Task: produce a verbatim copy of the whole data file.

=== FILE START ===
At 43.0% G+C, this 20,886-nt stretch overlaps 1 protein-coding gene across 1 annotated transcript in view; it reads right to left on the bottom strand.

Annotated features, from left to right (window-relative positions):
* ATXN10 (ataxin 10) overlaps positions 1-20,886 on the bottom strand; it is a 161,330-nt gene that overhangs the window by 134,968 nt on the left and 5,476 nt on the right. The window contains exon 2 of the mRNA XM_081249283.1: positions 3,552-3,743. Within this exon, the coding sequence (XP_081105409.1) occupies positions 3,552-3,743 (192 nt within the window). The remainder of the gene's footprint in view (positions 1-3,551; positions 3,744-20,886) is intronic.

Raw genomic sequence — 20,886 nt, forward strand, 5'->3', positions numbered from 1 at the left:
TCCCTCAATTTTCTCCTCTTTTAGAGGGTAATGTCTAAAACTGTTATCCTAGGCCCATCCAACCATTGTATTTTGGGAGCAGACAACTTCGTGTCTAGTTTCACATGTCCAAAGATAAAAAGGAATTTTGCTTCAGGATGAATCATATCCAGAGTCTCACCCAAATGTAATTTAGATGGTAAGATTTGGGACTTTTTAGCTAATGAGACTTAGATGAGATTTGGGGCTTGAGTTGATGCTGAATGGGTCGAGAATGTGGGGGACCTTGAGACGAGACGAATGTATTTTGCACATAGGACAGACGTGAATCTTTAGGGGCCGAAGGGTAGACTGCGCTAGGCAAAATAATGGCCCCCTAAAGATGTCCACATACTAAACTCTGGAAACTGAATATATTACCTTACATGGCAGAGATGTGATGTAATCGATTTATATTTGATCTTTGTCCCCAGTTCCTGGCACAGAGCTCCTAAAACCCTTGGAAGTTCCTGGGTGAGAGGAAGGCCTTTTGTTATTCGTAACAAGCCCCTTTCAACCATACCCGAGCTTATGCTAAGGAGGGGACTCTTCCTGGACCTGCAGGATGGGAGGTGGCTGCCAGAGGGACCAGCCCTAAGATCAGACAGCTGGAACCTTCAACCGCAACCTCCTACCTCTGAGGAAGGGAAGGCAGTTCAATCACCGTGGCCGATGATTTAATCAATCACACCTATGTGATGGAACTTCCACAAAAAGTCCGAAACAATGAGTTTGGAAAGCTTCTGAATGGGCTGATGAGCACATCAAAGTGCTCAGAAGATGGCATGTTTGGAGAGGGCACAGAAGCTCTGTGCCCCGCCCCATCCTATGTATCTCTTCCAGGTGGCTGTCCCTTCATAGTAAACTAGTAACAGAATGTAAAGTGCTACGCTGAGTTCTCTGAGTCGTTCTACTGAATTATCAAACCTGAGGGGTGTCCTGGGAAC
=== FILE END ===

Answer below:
At 43.0% G+C, this 20,886-nt stretch overlaps 1 protein-coding gene across 1 annotated transcript in view; it reads right to left on the bottom strand.

Annotated features, from left to right (window-relative positions):
* ATXN10 (ataxin 10) overlaps positions 1-20,886 on the bottom strand; it is a 161,330-nt gene that overhangs the window by 134,968 nt on the left and 5,476 nt on the right. The window contains exon 2 of the mRNA XM_081249283.1: positions 3,552-3,743. Within this exon, the coding sequence (XP_081105409.1) occupies positions 3,552-3,743 (192 nt within the window). The remainder of the gene's footprint in view (positions 1-3,551; positions 3,744-20,886) is intronic.

Raw genomic sequence — 20,886 nt, forward strand, 5'->3', positions numbered from 1 at the left:
TCCCTCAATTTTCTCCTCTTTTAGAGGGTAATGTCTAAAACTGTTATCCTAGGCCCATCCAACCATTGTATTTTGGGAGCAGACAACTTCGTGTCTAGTTTCACATGTCCAAAGATAAAAAGGAATTTTGCTTCAGGATGAATCATATCCAGAGTCTCACCCAAATGTAATTTAGATGGTAAGATTTGGGACTTTTTAGCTAATGAGACTTAGATGAGATTTGGGGCTTGAGTTGATGCTGAATGGGTCGAGAATGTGGGGGACCTTGAGACGAGACGAATGTATTTTGCACATAGGACAGACGTGAATCTTTAGGGGCCGAAGGGTAGACTGCGCTAGGCAAAATAATGGCCCCCTAAAGATGTCCACATACTAAACTCTGGAAACTGAATATATTACCTTACATGGCAGAGATGTGATGTAATCGATTTATATTTGATCTTTGTCCCCAGTTCCTGGCACAGAGCTCCTAAAACCCTTGGAAGTTCCTGGGTGAGAGGAAGGCCTTTTGTTATTCGTAACAAGCCCCTTTCAACCATACCCGAGCTTATGCTAAGGAGGGGACTCTTCCTGGACCTGCAGGATGGGAGGTGGCTGCCAGAGGGACCAGCCCTAAGATCAGACAGCTGGAACCTTCAACCGCAACCTCCTACCTCTGAGGAAGGGAAGGCAGTTCAATCACCGTGGCCGATGATTTAATCAATCACACCTATGTGATGGAACTTCCACAAAAAGTCCGAAACAATGAGTTTGGAAAGCTTCTGAATGGGCTGATGAGCACATCAAAGTGCTCAGAAGATGGCATGTTTGGAGAGGGCACAGAAGCTCTGTGCCCCGCCCCATCCTATGTATCTCTTCCAGGTGGCTGTCCCTTCATAGTAAACTAGTAACAGAATGTAAAGTGCTACGCTGAGTTCTCTGAGTCGTTCTACTGAATTATCAAACCTGAGGGGTGTCCTGGGAAC